The Trump administration stripped federal Endangered Species Act protections from gray wolves across most of the country in January 2021, including in western Oregon. Since 2011 wolves in the eastern one-third of Oregon have not had federal protections and were managed solely by the state. In 2015 the state fish and wildlife commission prematurely stripped wolves of state endangered species act protections.

Even without state or federal protections, wolves are protected under Oregon’s Wolf Conservation and Management Plan. Wolves may be killed only in self-defense and by Oregon’s wildlife agency staff in instances of chronic livestock predations. Individual livestock owners throughout Oregon may kill a wolf in the act of attacking livestock and, in the eastern half of the state, a wolf that is chasing livestock. Oregon does not currently allow wolf hunting or trapping seasons.

Scientific research has shown that removing protections for wolves is associated with increased illegal killings of wolves, and that for every illegally slain wolf found, another 1 to 2 wolves have been killed that will remain undiscovered.

Groups contributing pledge reward amounts are the Center for Biological Diversity, Predator Defense, Western Watersheds Project, Cascadia Wildlands, Oregon Wild, Speak for Wolves, Northeast Oregon Ecosystems and The Humane Society of the United States.

KTVZ News Team

Comments

19 Comments

  1. No one in that area wants the wolves that are foisted upon them.
    I wonder, are there are alot of wolves in Petaluma Amaroq? Have you picked up your dead livestock and pets that have been eviscerated by the predators? It’s going to take a lot more than 16000 to get the good folks of Wallowa to turn on one of their own

    1. – justifying crime and violent illegal behavior – quit pretending you are the spokesperson for people you have never met and are somehow doing something righteous

      1. Bozo orred is right. The people of Wallowa County aren’t going to turn one of their own in unless an outsider does.
        Nobody wanted the wolves up their in the first place. Whether he is a spokesperson or not it’s none of your dam business. Bummer I guess the wolf got killed illegally but if fish and game would hurry up and make a season for them then we’ll I guess you would still cry wolf.

        1. – so, you are the other spokesperson for people you don’t know, also promoting crime and violent illegal behavior – but it’s none of my damn business, nor the business of people you decided you speak for either – seems to be a gang of liars and crime promoters infecting our society –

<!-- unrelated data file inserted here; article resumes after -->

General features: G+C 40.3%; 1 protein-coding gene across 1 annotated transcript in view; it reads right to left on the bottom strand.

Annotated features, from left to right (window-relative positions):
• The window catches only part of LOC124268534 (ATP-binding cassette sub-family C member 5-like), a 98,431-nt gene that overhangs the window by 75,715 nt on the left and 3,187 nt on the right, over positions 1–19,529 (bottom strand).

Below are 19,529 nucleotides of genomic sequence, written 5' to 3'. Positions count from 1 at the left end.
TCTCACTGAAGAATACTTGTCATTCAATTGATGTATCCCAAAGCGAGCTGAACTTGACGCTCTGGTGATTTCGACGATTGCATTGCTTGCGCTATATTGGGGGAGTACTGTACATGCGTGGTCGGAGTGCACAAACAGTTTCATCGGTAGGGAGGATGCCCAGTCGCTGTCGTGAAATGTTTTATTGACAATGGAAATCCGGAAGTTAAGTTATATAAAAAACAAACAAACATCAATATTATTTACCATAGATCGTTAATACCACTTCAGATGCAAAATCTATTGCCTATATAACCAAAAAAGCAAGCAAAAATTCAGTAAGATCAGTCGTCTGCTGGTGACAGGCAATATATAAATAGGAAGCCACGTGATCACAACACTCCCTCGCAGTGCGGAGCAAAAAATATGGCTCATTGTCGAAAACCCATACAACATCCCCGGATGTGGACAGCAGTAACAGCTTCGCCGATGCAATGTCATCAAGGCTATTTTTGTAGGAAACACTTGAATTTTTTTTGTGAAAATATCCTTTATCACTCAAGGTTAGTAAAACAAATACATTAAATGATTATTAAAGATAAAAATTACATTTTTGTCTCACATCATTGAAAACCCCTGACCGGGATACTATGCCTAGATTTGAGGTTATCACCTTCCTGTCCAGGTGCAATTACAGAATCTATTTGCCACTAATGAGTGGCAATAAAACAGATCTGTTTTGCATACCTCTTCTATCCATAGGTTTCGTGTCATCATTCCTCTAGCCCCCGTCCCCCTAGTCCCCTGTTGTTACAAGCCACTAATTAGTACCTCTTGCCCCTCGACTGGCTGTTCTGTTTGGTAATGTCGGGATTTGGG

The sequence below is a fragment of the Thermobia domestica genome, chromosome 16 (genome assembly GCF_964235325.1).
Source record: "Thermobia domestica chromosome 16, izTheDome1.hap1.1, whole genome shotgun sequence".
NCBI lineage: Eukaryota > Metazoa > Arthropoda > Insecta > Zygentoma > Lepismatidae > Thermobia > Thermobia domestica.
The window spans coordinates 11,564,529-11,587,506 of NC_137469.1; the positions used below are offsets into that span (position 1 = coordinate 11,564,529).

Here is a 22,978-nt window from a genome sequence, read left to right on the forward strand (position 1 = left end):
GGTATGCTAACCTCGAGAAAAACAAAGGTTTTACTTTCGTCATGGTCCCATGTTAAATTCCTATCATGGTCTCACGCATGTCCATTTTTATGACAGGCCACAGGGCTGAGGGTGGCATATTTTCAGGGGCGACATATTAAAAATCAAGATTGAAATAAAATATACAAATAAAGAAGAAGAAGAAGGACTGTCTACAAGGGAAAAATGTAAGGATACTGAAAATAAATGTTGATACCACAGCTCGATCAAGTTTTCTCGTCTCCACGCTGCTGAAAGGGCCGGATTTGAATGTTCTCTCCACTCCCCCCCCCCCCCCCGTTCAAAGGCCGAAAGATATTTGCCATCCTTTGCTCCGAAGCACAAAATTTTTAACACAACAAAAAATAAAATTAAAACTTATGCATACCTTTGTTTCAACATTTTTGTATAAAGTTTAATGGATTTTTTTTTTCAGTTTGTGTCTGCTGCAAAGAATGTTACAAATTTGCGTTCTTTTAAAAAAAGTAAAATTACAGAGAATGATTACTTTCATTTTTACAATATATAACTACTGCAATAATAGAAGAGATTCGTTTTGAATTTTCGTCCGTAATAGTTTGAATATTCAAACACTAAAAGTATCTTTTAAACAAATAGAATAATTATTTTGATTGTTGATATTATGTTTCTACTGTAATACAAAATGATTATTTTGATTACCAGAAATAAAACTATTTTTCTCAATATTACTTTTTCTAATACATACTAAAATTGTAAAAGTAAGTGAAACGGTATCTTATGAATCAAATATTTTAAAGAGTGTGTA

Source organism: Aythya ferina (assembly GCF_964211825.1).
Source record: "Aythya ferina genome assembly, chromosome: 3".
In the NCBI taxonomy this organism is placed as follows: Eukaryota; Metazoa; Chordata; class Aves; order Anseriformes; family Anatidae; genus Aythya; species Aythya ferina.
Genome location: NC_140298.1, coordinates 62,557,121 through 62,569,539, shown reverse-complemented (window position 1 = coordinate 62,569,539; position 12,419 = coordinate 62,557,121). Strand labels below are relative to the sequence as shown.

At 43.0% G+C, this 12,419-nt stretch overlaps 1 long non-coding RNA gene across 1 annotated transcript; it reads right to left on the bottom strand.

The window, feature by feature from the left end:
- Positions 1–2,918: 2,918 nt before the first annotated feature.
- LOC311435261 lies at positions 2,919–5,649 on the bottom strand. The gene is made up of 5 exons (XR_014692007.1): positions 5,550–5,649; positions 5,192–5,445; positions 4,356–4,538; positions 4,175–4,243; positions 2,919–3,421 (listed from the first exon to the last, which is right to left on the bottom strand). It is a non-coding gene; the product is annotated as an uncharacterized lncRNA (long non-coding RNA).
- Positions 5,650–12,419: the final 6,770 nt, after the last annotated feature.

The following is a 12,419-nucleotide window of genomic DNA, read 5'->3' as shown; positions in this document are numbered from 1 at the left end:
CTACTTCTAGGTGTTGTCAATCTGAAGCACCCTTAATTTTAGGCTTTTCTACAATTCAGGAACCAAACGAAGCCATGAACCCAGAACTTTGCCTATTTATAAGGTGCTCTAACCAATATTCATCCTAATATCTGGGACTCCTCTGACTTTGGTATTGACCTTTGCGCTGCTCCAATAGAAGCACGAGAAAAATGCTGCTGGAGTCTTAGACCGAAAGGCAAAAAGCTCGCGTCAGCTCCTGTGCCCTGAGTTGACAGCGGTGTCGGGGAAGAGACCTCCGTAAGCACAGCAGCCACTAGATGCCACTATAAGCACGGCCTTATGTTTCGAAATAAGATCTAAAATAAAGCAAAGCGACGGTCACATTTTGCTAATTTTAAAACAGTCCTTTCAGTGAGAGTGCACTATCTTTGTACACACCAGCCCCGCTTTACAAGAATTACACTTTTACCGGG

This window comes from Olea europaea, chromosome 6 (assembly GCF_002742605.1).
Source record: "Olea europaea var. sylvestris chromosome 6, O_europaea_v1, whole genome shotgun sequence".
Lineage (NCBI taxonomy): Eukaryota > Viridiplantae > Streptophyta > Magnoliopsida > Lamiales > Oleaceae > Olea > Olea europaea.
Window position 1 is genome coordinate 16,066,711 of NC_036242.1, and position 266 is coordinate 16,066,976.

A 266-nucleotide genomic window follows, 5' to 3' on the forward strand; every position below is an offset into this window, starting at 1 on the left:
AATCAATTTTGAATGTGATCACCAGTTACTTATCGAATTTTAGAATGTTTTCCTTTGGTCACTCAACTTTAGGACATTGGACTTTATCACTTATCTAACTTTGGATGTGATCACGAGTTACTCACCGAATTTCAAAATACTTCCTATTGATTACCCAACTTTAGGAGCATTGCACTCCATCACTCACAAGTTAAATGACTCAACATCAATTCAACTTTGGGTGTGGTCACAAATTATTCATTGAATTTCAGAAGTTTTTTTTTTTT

1. Infecting our society are outsiders thinking they know best what’s good for everybody else. Your got it its none of your dam business. You are probably one of the protesters that is alway fighting for the cause of the day. Next you will be fighting to keep the timber industry from logging areas that need it while you are sitting cozy in your nice little house what was built with timber that was logged. I can speak for who ever I choose. Gangs of liars are the enviros and hypocrites that protest for the environment while they are wearing their puffy coat while the drive their electric car that has more than a thousand pieces of plastic and used oil products to make and had to mine the earth for all the other green parts they think is earth friendly. You are just like the rest who has moved here. Not surprising

      2. I’m not justifying it. I don’t think shooting wolves should be illegal. The govt does it. I think they should sell tags. I would buy one immediately. I’m not their spokesperson (don’t assume my gender or identity you pig!) However, care to make a little wager? Let’s see if this bounty ever gets paid. What do you want to bet I’m right about this? The folks in that area will not be turning anyone in.

    2. I’m pretty sure the farmers and ranchers–which make up much of the “industry” in that area–don’t want “reintroduced” wolves messing with their stock or pets. So yeah, I think it’s a good bet that a “concerned citizen-rancher/farmer” got tired of seeing wolves brought in and decided to take matters into their own hands–you know, like how farmers and ranchers often had to do in the West when they had no support from anyone except themselves and their families. I doubt the person who shot the wolf will EVER be found.

  2. I thought the libs on hear already solved the case don’t need proof just arrest a republican and call it good. Personality I don’t care who did it I hope they don’t get caught democrat or republican.

            1. – never been perfect, but never claimed such silliness either – TTH was being jocular using fertile material you provided and it got your knickers in a twist – you could be happier and less likely to rage on just everything if you found a way to take yourself a bit less seriously – worth a try

      1. Attacking the grammatical errors. That is often the last refuge of an intellectually beaten man. When the merits of your position are indefensible, go on and attack the grammar!